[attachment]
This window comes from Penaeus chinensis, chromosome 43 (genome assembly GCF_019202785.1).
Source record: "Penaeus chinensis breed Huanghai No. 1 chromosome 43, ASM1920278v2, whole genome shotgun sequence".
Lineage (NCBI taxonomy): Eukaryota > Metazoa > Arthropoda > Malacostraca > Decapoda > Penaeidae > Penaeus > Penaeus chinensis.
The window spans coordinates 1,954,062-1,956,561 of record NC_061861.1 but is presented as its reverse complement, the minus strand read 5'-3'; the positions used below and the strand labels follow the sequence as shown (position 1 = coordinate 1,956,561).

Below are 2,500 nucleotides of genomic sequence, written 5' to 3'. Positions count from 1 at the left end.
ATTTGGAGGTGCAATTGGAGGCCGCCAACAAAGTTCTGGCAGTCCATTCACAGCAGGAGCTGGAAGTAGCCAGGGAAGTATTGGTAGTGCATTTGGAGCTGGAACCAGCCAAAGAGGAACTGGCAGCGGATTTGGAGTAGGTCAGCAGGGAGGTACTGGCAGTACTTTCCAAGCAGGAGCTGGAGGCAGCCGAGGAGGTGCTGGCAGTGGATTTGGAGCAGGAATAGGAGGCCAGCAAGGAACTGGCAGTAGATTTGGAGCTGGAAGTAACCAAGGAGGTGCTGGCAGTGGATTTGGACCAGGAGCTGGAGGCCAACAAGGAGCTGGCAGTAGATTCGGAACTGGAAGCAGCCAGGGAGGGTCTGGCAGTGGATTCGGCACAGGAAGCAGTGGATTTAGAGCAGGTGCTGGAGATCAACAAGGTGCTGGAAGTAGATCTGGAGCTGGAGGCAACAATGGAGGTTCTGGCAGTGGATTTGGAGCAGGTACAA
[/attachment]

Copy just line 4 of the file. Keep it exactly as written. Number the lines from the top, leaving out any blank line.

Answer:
The window spans coordinates 1,954,062-1,956,561 of record NC_061861.1 but is presented as its reverse complement, the minus strand read 5'-3'; the positions used below and the strand labels follow the sequence as shown (position 1 = coordinate 1,956,561).